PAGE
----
Raimi’s gamut is helped enormously by Lohman’s amazing work. You feel every bump, scrape, bruise, nose geyser, and bodily fluid thrown (literal and figurative) at Christine. Lohman plays Christine as someone trying to erase their previous life from existence but somehow unable to escape it. The visual clues, moments like the speech therapy CDs, and Lohman’s unspoken behavior are fascinating clues to her character. Lohman is able to strike the right tone with Raimi’s material. Telling Christine history through the moments that Raimi gives her. This is no more evident than a truly horrifying and painful dinner scene. In those moments where Christine is fighting against everything in her nature to scream out, is both actor and director at their best.
It’s a risky gamut that Drag Me to Hell runs but it proves to be the most successful horror film of Raimi’s career. Drag Me to Hell is Raimi at his controlled best.
NOTE: Review is for the Unrated Director’s Cut, which is the preferred cut with the exception of one item. There is a joke that is an editorial smash cut involving a cat. That joke has been replaced in favor of a more Unrated version of the scene. Much like the Army of Darkness director’s cut with the famous Ash vs. Evil Ash scene ending moment, this is a minor gripe but does need to be noted.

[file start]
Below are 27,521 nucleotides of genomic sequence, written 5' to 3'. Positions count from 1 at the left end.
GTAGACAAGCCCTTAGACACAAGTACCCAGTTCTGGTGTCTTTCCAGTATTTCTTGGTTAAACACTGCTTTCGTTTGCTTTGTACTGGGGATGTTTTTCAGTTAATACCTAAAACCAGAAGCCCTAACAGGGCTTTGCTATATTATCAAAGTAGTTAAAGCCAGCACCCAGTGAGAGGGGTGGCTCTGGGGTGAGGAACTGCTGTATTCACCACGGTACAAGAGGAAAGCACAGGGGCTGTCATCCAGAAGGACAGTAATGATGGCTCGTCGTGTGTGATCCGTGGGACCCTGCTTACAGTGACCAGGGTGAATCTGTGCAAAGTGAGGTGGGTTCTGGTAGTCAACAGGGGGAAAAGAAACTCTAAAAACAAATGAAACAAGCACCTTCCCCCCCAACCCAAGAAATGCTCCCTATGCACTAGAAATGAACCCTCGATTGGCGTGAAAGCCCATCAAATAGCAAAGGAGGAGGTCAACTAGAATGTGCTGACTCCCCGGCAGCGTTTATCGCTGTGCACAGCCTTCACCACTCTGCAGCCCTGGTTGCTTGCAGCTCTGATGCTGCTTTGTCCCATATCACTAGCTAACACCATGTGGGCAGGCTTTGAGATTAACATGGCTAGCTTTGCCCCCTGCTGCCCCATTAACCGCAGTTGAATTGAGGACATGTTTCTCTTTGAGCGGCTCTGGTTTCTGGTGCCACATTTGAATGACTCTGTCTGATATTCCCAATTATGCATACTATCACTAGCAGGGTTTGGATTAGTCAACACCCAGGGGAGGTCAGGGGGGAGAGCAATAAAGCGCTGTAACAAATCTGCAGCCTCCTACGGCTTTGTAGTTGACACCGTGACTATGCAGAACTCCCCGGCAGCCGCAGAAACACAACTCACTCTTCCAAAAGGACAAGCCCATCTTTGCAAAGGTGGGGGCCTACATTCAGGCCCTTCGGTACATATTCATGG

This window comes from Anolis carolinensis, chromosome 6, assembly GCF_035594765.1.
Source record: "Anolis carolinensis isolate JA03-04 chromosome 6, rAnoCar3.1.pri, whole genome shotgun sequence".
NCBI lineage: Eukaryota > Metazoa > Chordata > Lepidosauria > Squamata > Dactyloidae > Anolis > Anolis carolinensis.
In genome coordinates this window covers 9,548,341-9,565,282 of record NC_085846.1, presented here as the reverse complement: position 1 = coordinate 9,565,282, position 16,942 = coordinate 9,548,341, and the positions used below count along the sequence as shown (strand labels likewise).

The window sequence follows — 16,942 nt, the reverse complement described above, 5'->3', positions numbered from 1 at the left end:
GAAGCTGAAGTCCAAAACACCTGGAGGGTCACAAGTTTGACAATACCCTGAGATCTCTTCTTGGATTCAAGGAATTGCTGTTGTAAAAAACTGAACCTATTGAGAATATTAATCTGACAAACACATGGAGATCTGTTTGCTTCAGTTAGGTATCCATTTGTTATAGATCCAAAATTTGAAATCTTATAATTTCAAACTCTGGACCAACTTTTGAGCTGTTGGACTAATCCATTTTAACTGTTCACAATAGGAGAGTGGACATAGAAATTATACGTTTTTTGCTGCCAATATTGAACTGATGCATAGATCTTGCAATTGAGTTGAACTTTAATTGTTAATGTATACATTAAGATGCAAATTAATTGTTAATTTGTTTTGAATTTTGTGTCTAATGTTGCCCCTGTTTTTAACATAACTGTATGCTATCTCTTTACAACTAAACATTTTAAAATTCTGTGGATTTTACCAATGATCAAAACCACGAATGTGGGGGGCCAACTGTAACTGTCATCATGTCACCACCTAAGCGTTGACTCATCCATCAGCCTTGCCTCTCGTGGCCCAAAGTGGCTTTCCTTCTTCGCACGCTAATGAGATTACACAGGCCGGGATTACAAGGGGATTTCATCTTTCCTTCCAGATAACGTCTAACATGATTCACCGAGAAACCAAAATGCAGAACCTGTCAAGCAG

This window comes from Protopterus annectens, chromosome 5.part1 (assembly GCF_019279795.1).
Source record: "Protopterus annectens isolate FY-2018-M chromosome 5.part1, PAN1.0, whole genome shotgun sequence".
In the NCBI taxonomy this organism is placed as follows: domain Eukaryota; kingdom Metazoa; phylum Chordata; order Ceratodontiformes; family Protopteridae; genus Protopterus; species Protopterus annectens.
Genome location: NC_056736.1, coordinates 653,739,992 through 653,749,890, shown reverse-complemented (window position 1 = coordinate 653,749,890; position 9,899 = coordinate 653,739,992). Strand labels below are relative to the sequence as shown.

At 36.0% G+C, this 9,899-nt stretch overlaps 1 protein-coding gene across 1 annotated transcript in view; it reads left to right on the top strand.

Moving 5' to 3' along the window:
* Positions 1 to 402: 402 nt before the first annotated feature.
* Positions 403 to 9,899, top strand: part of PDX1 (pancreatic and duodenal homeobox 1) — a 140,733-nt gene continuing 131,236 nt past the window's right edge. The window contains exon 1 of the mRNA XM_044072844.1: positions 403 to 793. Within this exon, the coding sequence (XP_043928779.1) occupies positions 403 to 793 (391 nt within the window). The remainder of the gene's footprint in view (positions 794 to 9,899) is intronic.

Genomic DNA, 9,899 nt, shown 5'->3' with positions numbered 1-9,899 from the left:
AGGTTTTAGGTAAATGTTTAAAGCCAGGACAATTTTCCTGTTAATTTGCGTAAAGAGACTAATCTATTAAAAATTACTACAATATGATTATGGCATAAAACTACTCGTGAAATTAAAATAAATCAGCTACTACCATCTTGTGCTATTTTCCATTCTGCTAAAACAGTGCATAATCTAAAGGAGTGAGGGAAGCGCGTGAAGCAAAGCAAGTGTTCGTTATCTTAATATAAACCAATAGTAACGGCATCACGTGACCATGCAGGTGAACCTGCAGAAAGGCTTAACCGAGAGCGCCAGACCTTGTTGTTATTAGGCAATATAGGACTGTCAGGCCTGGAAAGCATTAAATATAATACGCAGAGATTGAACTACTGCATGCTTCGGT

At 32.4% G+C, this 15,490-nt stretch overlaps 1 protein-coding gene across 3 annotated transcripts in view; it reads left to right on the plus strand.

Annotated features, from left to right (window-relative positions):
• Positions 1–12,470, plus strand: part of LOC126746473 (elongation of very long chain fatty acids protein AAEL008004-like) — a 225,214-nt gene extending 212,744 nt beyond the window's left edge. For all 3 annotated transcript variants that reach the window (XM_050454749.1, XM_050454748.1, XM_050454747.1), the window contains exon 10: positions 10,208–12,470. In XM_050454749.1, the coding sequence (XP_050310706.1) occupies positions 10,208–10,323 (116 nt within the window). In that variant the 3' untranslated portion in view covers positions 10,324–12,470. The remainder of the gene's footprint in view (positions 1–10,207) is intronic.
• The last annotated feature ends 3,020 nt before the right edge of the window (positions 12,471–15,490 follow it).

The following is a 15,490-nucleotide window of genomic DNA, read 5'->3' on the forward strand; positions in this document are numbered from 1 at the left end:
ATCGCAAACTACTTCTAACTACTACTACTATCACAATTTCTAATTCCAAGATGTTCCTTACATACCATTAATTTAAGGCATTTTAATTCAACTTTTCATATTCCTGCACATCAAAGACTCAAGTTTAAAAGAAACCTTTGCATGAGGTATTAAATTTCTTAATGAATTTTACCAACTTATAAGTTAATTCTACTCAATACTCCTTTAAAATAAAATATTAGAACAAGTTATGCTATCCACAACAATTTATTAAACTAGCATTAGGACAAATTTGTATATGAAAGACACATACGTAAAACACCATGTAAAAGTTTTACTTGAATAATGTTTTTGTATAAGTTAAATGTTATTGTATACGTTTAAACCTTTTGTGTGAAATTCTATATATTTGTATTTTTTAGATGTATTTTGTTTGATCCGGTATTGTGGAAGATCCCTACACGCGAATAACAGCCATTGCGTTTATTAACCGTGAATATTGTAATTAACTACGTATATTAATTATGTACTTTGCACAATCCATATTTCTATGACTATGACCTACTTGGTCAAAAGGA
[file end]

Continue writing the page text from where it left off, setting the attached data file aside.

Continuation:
The two (for the theatrical and unrated) NEW HD Master Taken From The 2K Digital Intermediate for this release is stunning. Comparing to my previous Universal edition shows marked improvements on the grading, color reproduction, and contrast. There isn’t that DNR that plagued early Universal Blu-Rays. These are simply put, stunning transfers. It should surprise no one to learn that this was one of the films to be completed through a 4K Post-Production Color Grading and Print processing.
They include the following:
- Production Diaries – With Behind-the-scenes Footage And Interviews With Co-writer/director Sam Raimi, Actors Allison Lohman, Justin Long, David Paymer, Dileep Rao, Lorna Raver, Special Effects Guru Greg Nicotero, Director Of Photography Peter Deming, And More
- Vintage Interviews With Director Sam Raimi And Actors Alison Lohman And Justin Long
- TV Spots
- Theatrical Trailer
- To Hell And Back – An Interview With Actress Alison Lohman
- Curses! – An Interview With Actress Lorna Raver
- Hitting All The Right Notes – An Interview With Composer Christopher Young
The first disc houses the Production Diaries, Additional interviews, TV Spots, and Trailers that were apart of the original 2009 release. The Production Diaries and Interviews amount more than an hour of content. They do a serviceable job of giving a more EPK style tour of the production.
The second disc which contains the Unrated Cut also houses all of the new material. The new interviews with Lohman, Raver and Composer Christopher Young are good and an interesting albeit very short look into the production. Yes, it does amount to 45 minutes of content but without the sort of deep dive coverage we’re used to, it seems a bit abbreviated. Those looking for a Raimi Commentary, or featurettes from the director and KNB (who did the Makeup FXs) will not find these.
Scream Factory has released a solid edition of Drag Me to Hell. The transfer is nearly flawless. The special features lack the new content that many expect from Scream Factory may find buyers wanting more. Recommended.